And at the Graduate Center of the City University of New York, right in the Arnie and Tony James Gallery in the building where I enjoy holding my seminars – the gallery provides a great space of flexibility, run by the Center for the Humanities–there is an extraordinary show called The Making of Americans, with a quite astonishingly faithful reproduction of Gertrude Stein’s salon on the rue Fleurus, and an entire exhibition about just that. This quite amazing thing was prepared by Aiobheann Sweeney and Catherine Karl. American Art abroad and at home emphatically do not feature in the Abstract Expressionist exhibition at the Museum of Modern Art. This is a truly amazing exhibition of accurate-sized facsimiles of the traveling exhibition New American Painting (1958-9) organized by Dorothy Miller, feeling like Museum of Modern Art in a smaller space and unconstrained nevertheless. Documents from the Armory show, Steiglitz’s 291 Gallery, and the Société Anonyme, originally created by Duchamp and Katherine Dreier, line the walls and the glass cases, and from Documenta II, in which Americans were included for the first time. Salons are held here every week for the length of this exhibition, with two women featured each time, such as Katherine Dreier and Hilla Rebay, Joan Mitchell and Barbara Guest, Margaret Miller and Elizabeth Bishop, or Berenice Abbott and Muriel Ruykeyser, and many panels on art connected with these shows, featuring all sorts of speakers, an array of enthusiasts. All these paintings and drawings, constructed by an anonymous group of artists, belong to the collections of the Museum of American Art, Berlin, and the Salon de Fleurus, New York.

At MOMA itself, Picasso’s guitars occupy an entire exhibition space, completely quiet to themselves, except for an occasional demonstration, and the squeak of a few rubber-soled shoes or the click of far fewer high heels. I practiced my glare at the proprietors of the said shoes, to not much avail.

Opera buffs have been worried about James Levine – how often will he conduct? Having given up his Boston connection, he has just us, and will apparently
conduct Wagner’s Die Valkyrie and also Wozzeck but not Das Rheingold. We all follow each detail of his back operation and so on. The new production of Rossini’s Le Conte Ory is about to arrive, with the fantastic Juan Diego Flores in the main role...We await.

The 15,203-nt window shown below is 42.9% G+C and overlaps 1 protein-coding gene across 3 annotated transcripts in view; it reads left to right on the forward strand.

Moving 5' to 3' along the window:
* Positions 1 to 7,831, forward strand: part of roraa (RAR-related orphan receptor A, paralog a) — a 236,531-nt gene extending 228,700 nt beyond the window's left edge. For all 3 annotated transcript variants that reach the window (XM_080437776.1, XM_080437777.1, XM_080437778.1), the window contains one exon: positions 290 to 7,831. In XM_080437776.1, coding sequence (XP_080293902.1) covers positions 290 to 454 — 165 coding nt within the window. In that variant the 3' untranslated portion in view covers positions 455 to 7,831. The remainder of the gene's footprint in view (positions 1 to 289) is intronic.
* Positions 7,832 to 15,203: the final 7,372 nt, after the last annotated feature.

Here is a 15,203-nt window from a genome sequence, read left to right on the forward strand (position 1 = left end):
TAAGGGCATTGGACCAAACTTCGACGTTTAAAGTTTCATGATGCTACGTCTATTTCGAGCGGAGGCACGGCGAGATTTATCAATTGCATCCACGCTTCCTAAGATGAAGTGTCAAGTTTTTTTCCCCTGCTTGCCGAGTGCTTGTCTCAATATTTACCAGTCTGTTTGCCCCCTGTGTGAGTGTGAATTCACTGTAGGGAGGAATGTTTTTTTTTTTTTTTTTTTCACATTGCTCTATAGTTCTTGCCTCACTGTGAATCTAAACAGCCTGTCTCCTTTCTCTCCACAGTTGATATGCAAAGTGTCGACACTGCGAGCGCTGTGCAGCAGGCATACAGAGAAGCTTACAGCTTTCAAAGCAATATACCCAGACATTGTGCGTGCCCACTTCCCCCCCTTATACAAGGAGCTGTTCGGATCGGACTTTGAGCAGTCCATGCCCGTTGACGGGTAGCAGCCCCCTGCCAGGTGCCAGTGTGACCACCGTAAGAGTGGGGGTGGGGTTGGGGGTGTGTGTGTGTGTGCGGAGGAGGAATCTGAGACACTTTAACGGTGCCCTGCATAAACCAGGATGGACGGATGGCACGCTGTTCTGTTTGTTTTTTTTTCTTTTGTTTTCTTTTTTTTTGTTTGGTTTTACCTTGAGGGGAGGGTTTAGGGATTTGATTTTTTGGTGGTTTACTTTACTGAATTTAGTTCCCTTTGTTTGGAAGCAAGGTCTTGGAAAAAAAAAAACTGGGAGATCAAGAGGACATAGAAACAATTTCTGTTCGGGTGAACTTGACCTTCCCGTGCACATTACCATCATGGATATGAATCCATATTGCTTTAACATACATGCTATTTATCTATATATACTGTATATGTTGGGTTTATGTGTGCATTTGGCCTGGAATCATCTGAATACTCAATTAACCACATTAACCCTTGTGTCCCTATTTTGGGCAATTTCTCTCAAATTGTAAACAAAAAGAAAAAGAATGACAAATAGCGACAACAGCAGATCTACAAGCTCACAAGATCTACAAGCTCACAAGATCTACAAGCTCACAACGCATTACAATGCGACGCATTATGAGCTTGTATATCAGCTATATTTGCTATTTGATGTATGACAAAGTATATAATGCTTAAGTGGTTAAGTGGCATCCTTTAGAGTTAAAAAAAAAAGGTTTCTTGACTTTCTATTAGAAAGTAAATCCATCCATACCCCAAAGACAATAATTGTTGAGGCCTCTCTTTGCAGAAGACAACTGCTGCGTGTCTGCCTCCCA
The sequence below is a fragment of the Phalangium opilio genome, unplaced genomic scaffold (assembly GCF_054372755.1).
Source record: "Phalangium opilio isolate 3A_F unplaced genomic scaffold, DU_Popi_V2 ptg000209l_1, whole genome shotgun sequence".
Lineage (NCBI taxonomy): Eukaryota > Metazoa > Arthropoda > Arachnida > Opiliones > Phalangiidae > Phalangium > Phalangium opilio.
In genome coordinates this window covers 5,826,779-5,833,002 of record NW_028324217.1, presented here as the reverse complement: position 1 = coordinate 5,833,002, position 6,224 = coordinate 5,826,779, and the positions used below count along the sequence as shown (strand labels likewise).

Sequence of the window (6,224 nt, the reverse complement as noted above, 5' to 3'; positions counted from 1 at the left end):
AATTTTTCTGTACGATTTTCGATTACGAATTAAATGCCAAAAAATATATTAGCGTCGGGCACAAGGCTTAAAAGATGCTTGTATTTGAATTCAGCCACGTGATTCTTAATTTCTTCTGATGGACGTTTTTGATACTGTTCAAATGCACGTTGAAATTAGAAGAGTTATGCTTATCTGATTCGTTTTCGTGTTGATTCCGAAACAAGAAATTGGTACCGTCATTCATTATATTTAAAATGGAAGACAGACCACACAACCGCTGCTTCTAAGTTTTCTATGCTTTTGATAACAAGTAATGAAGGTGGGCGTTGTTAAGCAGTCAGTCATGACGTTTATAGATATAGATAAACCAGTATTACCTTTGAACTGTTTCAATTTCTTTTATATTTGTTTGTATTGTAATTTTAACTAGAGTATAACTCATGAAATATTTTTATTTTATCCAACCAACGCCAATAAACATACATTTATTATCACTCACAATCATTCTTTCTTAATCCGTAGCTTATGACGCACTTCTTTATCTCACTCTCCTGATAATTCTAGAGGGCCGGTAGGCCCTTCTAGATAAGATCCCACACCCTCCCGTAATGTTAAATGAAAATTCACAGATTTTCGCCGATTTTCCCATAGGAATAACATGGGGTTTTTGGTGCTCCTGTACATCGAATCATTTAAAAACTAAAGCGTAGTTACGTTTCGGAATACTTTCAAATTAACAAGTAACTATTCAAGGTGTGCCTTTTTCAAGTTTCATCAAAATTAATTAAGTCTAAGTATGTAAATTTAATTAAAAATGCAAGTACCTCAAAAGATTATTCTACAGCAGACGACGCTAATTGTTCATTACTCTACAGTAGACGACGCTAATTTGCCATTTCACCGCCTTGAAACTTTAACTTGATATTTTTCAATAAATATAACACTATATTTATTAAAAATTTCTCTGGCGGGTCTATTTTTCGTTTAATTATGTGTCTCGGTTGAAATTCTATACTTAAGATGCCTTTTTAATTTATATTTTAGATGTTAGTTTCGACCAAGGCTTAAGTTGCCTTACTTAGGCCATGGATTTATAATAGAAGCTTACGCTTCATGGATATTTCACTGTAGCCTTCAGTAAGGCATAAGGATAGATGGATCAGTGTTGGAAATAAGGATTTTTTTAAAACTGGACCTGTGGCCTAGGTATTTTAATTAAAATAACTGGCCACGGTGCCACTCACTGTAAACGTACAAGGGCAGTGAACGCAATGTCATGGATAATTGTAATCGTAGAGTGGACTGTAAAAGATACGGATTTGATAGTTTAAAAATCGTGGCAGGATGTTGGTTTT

At the redesigned and reconstructed Alice Tully Hall, with its spaciousness and airiness emphasized by the glass walls and tables rather further apart than often in New York, the Chamber Music Society continues to demonstrate a kind of youthful conviction. Whether they do something baroque or more modern, the enthusiasm of the musicians is matched by that of the listeners: the latter seems unfailing.

An amazing fling just took place at the Park Avenue Armory. In its immense space was a show organized by the Folk Art Museum, called Infinite Variety: Three Centuries of Red and White Quilts. The entire and massive Armory was filled with 631 quilts from the extensive collection of Joanna Semel Rose, all hung from specially imported hanging circular bars, carefully arranged in the cavernous opening, which had suddenly become joyful and colourful. There were circles of quilts in the middle of which you could stand, and in the very center of the exhibition was a quiet circle of chairs, each with a quilt draped over it, like a quilting bee, traditional in memory and full of future potentiality – both, actually. It felt collective, like a shared occupation, opened to those of us who know nothing about quilting or even craft. It was a celebration of red and white all over.

The entrance to the Armory, rather pricey during the frequent art shows, and very pricey indeed during the recent Peter Greenaway spectacular of Leonardo’s Last Supper, was free for the five days of the exhibition, and a steady stream of visitors, many of whom had never entered the Armory before, poured into the welcoming bright space. The variety of visitors was just as infinite as the quilts. It felt like a truly mixed bunch for a truly joyous occasion.

Mary Ann Caws